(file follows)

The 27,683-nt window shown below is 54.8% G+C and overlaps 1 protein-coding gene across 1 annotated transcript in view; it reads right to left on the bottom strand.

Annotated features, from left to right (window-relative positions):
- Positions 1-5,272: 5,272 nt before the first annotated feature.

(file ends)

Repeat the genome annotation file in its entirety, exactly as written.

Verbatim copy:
The 27,683-nt window shown below is 54.8% G+C and overlaps 1 protein-coding gene across 1 annotated transcript in view; it reads right to left on the bottom strand.

Annotated features, from left to right (window-relative positions):
- Positions 1-5,272: 5,272 nt before the first annotated feature.